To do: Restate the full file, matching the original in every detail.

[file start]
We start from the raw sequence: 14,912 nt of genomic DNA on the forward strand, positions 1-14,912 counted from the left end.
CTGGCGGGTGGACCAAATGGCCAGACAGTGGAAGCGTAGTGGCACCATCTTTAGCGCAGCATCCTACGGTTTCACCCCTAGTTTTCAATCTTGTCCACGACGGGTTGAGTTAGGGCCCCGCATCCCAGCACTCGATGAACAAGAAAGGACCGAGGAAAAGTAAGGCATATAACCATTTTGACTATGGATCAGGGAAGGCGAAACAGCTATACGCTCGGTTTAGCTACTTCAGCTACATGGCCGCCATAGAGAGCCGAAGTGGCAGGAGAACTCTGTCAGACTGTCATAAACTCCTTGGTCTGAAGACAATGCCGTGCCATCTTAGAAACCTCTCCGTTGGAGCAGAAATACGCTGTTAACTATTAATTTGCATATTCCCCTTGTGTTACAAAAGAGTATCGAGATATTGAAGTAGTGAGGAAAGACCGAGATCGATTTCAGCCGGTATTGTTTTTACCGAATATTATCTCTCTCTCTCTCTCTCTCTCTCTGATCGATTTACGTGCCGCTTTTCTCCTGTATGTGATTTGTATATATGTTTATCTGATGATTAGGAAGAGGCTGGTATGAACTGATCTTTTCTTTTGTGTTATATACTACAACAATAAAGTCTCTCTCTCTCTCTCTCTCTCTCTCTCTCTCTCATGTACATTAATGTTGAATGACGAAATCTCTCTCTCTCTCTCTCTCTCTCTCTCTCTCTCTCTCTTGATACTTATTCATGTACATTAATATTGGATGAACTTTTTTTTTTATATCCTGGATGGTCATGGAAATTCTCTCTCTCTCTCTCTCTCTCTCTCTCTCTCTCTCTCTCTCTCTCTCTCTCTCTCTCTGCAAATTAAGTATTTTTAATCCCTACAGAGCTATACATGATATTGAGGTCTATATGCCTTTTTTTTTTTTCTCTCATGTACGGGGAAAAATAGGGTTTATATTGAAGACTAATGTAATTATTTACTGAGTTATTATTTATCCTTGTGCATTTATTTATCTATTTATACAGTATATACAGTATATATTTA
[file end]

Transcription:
We start from the raw sequence: 14,912 nt of genomic DNA on the forward strand, positions 1-14,912 counted from the left end.
CTGGCGGGTGGACCAAATGGCCAGACAGTGGAAGCGTAGTGGCACCATCTTTAGCGCAGCATCCTACGGTTTCACCCCTAGTTTTCAATCTTGTCCACGACGGGTTGAGTTAGGGCCCCGCATCCCAGCACTCGATGAACAAGAAAGGACCGAGGAAAAGTAAGGCATATAACCATTTTGACTATGGATCAGGGAAGGCGAAACAGCTATACGCTCGGTTTAGCTACTTCAGCTACATGGCCGCCATAGAGAGCCGAAGTGGCAGGAGAACTCTGTCAGACTGTCATAAACTCCTTGGTCTGAAGACAATGCCGTGCCATCTTAGAAACCTCTCCGTTGGAGCAGAAATACGCTGTTAACTATTAATTTGCATATTCCCCTTGTGTTACAAAAGAGTATCGAGATATTGAAGTAGTGAGGAAAGACCGAGATCGATTTCAGCCGGTATTGTTTTTACCGAATATTATCTCTCTCTCTCTCTCTCTCTCTCTGATCGATTTACGTGCCGCTTTTCTCCTGTATGTGATTTGTATATATGTTTATCTGATGATTAGGAAGAGGCTGGTATGAACTGATCTTTTCTTTTGTGTTATATACTACAACAATAAAGTCTCTCTCTCTCTCTCTCTCTCTCTCTCTCTCTCATGTACATTAATGTTGAATGACGAAATCTCTCTCTCTCTCTCTCTCTCTCTCTCTCTCTCTCTCTTGATACTTATTCATGTACATTAATATTGGATGAACTTTTTTTTTTATATCCTGGATGGTCATGGAAATTCTCTCTCTCTCTCTCTCTCTCTCTCTCTCTCTCTCTCTCTCTCTCTCTCTCTCTCTCTGCAAATTAAGTATTTTTAATCCCTACAGAGCTATACATGATATTGAGGTCTATATGCCTTTTTTTTTTTTCTCTCATGTACGGGGAAAAATAGGGTTTATATTGAAGACTAATGTAATTATTTACTGAGTTATTATTTATCCTTGTGCATTTATTTATCTATTTATACAGTATATACAGTATATATTTA